- The Federal Reserve is charged with promoting maximum employment, stable prices, and moderate long-term interest rates.
- Recently, the Fed has emphasized the need to focus on the employment rates of certain demographic groups rather than on just aggregate employment.
- This research shows that policymakers can, indeed, positively affect employment within targeted groups, but only in tight labor markets.
- Importantly, this work reveals a difficult tradeoff for policymakers: increasing employment vs. possible higher inflation.
In the past, while Fed policymakers would certainly acknowledge these discrepancies, they would also note the “blunt” nature of monetary policy; that is, the Fed can only set one interest rate for all participants in the economy and cannot focus monetary policy on demographic groups. The best way for the Fed to lift all demographic boats, in other words, is to deliver policy that sets the broad economy on a course for inflation-free growth.
However, new research from Booth School’s Michael Weber and colleagues is challenging that conventional wisdom. In “Inclusive Monetary Policy: How Tight Labor Markets Facilitate Broad-Based Employment Growth,” the authors find that for demographic groups with low average labor market attachment, monetary expansion can have a larger effect on employment growth in tight labor markets. That last point—tight labor markets—is key to this analysis and brings challenges for monetary policymakers.
Monetary policy for all?
“With regard to the employment side of our mandate, our revised statement emphasizes that maximum employment is a broad-based and inclusive goal. This change reflects our appreciation for the benefits of a strong labor market, particularly for many in low- and moderate-income communities.”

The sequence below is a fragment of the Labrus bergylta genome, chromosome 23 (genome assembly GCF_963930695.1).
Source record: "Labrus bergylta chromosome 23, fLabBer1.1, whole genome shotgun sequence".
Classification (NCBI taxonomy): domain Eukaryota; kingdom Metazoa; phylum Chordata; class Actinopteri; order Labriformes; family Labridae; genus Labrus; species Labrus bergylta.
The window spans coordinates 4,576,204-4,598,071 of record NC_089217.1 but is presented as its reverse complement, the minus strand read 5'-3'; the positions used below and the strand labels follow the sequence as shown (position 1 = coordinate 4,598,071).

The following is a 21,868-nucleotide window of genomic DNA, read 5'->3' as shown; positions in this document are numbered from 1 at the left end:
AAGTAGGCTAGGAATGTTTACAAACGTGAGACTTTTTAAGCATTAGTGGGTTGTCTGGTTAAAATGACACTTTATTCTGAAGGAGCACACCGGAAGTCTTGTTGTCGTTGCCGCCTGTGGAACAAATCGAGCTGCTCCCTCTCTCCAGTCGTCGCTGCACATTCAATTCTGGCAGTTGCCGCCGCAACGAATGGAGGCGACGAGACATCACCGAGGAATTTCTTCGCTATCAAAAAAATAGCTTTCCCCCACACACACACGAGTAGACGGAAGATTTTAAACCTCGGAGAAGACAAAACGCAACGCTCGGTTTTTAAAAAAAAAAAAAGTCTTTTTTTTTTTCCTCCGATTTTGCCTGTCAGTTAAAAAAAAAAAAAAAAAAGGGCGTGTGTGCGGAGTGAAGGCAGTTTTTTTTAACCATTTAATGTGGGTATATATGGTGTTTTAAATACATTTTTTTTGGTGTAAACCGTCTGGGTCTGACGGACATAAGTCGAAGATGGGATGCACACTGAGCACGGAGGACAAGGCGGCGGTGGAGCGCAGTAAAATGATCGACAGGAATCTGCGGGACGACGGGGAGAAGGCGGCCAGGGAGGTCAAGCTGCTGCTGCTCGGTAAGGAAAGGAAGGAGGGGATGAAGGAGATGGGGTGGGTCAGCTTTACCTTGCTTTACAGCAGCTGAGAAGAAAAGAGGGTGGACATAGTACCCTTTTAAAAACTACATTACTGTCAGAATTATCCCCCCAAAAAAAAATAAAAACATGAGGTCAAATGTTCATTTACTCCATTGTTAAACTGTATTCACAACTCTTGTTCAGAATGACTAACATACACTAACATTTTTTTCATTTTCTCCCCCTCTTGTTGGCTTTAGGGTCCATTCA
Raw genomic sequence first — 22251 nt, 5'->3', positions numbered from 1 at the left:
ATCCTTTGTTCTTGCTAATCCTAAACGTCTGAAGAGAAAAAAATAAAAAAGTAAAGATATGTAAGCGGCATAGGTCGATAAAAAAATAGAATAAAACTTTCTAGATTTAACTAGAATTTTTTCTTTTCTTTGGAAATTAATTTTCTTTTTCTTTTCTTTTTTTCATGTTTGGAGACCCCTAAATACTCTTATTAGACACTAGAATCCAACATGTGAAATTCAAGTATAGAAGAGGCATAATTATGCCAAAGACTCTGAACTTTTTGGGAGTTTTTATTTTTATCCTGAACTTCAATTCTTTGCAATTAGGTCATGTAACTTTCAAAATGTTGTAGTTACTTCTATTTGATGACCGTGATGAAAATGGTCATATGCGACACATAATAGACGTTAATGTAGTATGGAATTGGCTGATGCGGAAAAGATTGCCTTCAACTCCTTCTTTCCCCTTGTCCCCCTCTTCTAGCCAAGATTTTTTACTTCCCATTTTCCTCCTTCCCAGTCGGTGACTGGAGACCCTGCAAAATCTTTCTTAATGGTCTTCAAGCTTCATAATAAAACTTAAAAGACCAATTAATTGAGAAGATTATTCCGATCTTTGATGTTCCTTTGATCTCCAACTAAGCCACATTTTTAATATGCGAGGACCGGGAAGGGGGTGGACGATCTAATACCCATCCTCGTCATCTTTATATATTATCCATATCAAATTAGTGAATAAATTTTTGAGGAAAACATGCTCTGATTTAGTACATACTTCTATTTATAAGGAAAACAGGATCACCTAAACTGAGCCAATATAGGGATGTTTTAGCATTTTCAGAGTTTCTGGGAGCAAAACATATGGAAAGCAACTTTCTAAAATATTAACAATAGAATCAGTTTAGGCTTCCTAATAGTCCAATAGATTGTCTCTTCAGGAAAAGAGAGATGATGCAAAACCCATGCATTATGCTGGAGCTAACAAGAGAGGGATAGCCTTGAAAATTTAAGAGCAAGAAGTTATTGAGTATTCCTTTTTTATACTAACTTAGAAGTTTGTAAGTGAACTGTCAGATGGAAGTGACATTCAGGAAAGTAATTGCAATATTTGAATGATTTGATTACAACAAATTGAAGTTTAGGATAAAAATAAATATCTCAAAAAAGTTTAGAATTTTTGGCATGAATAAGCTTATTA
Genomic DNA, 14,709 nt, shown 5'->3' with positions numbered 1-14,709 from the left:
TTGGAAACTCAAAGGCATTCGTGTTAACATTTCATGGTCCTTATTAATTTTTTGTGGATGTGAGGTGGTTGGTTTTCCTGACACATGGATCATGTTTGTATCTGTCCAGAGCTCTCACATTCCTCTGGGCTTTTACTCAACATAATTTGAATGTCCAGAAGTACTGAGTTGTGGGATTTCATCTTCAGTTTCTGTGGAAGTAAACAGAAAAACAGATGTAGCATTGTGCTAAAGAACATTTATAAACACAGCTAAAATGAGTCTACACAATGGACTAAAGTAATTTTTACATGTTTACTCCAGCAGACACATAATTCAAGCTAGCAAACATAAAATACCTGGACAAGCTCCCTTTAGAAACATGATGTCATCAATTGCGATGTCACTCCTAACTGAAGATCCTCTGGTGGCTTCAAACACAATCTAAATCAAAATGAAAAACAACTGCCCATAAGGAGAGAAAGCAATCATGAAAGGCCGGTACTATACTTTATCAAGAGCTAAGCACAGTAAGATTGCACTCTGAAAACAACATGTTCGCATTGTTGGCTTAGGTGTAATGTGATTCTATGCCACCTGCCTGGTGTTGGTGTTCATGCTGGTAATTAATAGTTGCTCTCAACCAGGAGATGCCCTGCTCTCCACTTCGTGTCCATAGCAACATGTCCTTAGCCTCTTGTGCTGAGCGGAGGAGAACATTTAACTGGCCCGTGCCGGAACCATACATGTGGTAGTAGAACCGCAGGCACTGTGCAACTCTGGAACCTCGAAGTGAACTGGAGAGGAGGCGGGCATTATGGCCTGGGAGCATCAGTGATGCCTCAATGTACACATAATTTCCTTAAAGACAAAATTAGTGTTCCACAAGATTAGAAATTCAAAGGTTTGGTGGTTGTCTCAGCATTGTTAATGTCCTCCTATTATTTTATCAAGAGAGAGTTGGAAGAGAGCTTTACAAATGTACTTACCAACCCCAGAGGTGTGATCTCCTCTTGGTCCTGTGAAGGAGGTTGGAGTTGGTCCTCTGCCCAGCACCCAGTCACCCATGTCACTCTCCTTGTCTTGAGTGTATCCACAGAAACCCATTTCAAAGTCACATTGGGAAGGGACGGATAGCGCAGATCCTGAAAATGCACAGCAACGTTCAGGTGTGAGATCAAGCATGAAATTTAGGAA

2020 Jackson Hole Economic Policy Symposium
As Chairman Powell and his colleagues know, appreciating the benefits of a strong labor market for all communities is one thing, achieving those benefits through monetary policy is another. Until now, policymakers and economists have had little understanding of the heterogeneous effects of monetary policy on different segments of the labor market. This novel paper sheds light on this vexing question and offers a path forward for policymakers. The key? Tight labor markets.
Until now, policymakers and economists have had little understanding of the heterogeneous effects of monetary policy on different segments of the labor market. This novel paper sheds light on this vexing question and offers a path forward for policymakers. The key? Tight labor markets.
The authors’ analysis begins with an exploration of monetary policy’s heterogeneous effects with respect to workers’ race, education, and sex. To do this, the authors employ data from 895 local labor markets in the US between 1990 and 2019. For each demographic group they determine the level of employment growth relative to the interaction between the federal funds rate (the Fed’s target interest rate) and the labor tightness in each local labor market. These local data allow the authors to account for many factors, including industry-level effects, changes over time and space, and other issues described in detail in the paper. The important point, though, is that for each demographic group, the authors were able to compare how monetary policy affected that group’s employment growth in tight as compared to slack labor markets.
The authors’ empirical review revealed the following findings: